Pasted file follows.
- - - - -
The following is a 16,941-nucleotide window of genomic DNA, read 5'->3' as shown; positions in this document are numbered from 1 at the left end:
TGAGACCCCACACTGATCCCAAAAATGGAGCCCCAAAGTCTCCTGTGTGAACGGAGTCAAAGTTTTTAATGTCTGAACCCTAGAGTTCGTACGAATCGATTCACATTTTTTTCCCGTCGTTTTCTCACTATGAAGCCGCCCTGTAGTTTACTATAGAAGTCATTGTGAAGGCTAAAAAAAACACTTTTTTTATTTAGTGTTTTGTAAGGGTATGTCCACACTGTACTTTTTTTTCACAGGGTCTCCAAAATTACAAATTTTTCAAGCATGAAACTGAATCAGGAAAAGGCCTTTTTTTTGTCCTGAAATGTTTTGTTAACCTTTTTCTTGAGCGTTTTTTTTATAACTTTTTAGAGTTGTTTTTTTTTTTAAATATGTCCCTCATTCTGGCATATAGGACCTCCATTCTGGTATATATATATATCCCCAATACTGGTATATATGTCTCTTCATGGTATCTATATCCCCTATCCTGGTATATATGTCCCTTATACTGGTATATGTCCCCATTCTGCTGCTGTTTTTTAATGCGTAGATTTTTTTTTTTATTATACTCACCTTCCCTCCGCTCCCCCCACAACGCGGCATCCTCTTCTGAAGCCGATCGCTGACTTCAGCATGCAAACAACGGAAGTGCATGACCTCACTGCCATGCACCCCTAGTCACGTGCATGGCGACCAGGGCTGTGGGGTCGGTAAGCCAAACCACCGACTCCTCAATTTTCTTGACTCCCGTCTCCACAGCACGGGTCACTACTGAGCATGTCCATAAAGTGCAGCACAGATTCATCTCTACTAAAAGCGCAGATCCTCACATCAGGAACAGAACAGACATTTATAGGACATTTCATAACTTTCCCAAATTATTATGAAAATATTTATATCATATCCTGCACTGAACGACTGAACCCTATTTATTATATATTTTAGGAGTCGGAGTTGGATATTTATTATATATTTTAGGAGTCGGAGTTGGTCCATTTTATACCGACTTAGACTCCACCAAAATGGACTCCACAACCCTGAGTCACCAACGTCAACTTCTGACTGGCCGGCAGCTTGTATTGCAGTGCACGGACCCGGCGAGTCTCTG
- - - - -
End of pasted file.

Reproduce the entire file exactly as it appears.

The following is a 16,941-nucleotide window of genomic DNA, read 5'->3' as shown; positions in this document are numbered from 1 at the left end:
TGAGACCCCACACTGATCCCAAAAATGGAGCCCCAAAGTCTCCTGTGTGAACGGAGTCAAAGTTTTTAATGTCTGAACCCTAGAGTTCGTACGAATCGATTCACATTTTTTTCCCGTCGTTTTCTCACTATGAAGCCGCCCTGTAGTTTACTATAGAAGTCATTGTGAAGGCTAAAAAAAACACTTTTTTTATTTAGTGTTTTGTAAGGGTATGTCCACACTGTACTTTTTTTTCACAGGGTCTCCAAAATTACAAATTTTTCAAGCATGAAACTGAATCAGGAAAAGGCCTTTTTTTTGTCCTGAAATGTTTTGTTAACCTTTTTCTTGAGCGTTTTTTTTATAACTTTTTAGAGTTGTTTTTTTTTTTAAATATGTCCCTCATTCTGGCATATAGGACCTCCATTCTGGTATATATATATATCCCCAATACTGGTATATATGTCTCTTCATGGTATCTATATCCCCTATCCTGGTATATATGTCCCTTATACTGGTATATGTCCCCATTCTGCTGCTGTTTTTTAATGCGTAGATTTTTTTTTTTATTATACTCACCTTCCCTCCGCTCCCCCCACAACGCGGCATCCTCTTCTGAAGCCGATCGCTGACTTCAGCATGCAAACAACGGAAGTGCATGACCTCACTGCCATGCACCCCTAGTCACGTGCATGGCGACCAGGGCTGTGGGGTCGGTAAGCCAAACCACCGACTCCTCAATTTTCTTGACTCCCGTCTCCACAGCACGGGTCACTACTGAGCATGTCCATAAAGTGCAGCACAGATTCATCTCTACTAAAAGCGCAGATCCTCACATCAGGAACAGAACAGACATTTATAGGACATTTCATAACTTTCCCAAATTATTATGAAAATATTTATATCATATCCTGCACTGAACGACTGAACCCTATTTATTATATATTTTAGGAGTCGGAGTTGGATATTTATTATATATTTTAGGAGTCGGAGTTGGTCCATTTTATACCGACTTAGACTCCACCAAAATGGACTCCACAACCCTGAGTCACCAACGTCAACTTCTGACTGGCCGGCAGCTTGTATTGCAGTGCACGGACCCGGCGAGTCTCTG